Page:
Saturday, June 19, 2010

Less than the sum of the parts

Half of me wants to avoid any further World Cup comment, but the other half needs to get it out my system, so apologies to the uninterested. Please feel free to ignore.

All of the English football following public are now trying to understand why it is that England fall short of expectations every time one of these major tournaments come around. Somehow when it comes to the crunch, we rarely witness a competent and confident performance. Qualification is frequently a trauma, and when we do eventually get through, there's usually a bit of craziness - whether the 'Hand of God' in '86, sendings off or the nightmare of a penalty shoot-out. Even in 1990, England's best result since 1966, the team started slowly, struggled to win, and had 3 games in a row go into extra time.

To put it simply, the England team is usually less than the sum of the parts, and many of our fellow competitors are the reverse - this year think Switzerland, Serbia and even North Korea to name a few.

Quite apart from my personal (but not very serious) theory that England play better in red than white (think '66) there does seem to be a long shadow over English football. Maybe some of that comes from the win in '66 - there is always something in the air that says we ought to be able to do it again, whereas if England had never won, a quarter-final would seem a pretty decent outcome. Whatever the cause, good and occasionally brilliant players become ordinary and passionate players go flat. Mind you, England did badly in 1950...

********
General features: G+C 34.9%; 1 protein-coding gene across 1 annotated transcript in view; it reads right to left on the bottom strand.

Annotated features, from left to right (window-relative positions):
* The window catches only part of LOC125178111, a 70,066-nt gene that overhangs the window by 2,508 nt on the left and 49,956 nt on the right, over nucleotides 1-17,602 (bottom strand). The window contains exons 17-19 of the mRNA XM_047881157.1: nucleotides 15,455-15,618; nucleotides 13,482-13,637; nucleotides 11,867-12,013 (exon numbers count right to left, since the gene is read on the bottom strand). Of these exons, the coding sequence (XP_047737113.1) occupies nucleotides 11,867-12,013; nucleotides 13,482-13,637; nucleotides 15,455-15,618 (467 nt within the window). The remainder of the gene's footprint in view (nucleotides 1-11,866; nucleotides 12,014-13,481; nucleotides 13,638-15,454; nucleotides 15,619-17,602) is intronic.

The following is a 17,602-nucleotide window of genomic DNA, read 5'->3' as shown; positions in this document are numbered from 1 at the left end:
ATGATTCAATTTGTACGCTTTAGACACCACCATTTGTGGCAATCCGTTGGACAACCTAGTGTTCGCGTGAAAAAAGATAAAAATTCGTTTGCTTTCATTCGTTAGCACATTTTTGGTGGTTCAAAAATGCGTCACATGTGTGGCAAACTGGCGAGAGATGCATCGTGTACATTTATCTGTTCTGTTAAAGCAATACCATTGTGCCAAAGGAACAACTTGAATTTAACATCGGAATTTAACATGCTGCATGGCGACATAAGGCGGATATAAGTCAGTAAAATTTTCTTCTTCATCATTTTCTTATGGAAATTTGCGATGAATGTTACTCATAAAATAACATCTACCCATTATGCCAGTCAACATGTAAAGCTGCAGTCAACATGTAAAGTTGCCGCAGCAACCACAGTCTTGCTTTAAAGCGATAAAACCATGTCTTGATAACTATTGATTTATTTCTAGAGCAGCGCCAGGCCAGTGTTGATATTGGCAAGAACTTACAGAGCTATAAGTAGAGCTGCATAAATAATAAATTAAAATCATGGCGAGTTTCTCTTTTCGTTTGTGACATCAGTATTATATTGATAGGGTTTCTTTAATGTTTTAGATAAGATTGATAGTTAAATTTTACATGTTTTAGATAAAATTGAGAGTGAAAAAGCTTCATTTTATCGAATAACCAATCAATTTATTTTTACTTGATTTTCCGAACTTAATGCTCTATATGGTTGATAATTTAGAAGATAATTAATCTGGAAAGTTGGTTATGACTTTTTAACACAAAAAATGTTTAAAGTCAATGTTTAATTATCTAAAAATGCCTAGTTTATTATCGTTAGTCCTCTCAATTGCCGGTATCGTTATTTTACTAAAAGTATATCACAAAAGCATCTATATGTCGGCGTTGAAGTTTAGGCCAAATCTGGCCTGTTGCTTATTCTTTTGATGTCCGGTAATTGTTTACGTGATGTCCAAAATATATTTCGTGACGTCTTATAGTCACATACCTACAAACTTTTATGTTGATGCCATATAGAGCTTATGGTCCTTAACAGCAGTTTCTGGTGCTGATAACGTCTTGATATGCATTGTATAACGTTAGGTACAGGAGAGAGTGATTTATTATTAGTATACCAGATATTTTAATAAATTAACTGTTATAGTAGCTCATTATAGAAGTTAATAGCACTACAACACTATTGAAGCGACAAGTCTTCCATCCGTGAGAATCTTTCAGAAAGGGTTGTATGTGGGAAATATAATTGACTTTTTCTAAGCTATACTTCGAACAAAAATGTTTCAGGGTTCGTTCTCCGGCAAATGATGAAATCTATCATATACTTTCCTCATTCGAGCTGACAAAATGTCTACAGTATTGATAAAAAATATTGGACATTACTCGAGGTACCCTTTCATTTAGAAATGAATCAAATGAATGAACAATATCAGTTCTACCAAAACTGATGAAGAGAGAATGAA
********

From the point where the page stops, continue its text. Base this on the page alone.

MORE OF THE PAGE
So is it the manager? In Capello, we've got an expensive manager with a very good club track record. As a technician he has been very capable through qualification, but I do wonder whether it gets harder for a foreign manager to motivate a team when that seems to be the relevant issue. His reputation is as someone distant, yet England looked like a team that needed a good talking to from someone who's been there. Of course Pearce is available...

He also has seemed to be quite inflexible. One issue that seems to blight a lot of managers is having the nerve to leave out big names if they're not performing well. Sven and McLaren had their favourites, and so does Capello. Even if the team sheet is a secret until 2hrs beforehand, we know some of the names that will be there, which presumably makes it all the harder for those in the dark.

Lots of people are commenting on the formation. England have been devoted to 4-4-2 for a long time (although they won the World Cup playing 4-3-3 and Robson changed things during Italia 90.) Perhaps the obvious thing to say is that a formation should be chosen which brings the best out in the players - didn't seem to be the case for the last 2 matches. Also worth noting that although 4-4-2 used to be standard British tactics, the "big 4" don't tend to use it. Interesting to think what a 4-2-3-1 (Liverpool's shape) England would look like.

And that 2hr notice thing. David James certainly seemed less than impressed with how the goalkeeper situation had been dealt with, and how can a defence prepare as a coherent unit and team if they don't even know who's playing.

Ah well, it's easy to criticise from an armchair. History would suggest that England will revive, win the next game, and go through to the knock-out stage, thus raising all kinds of ridiculous hope. They will then crash out with a sending off or losing on penalties in a subsequent round.

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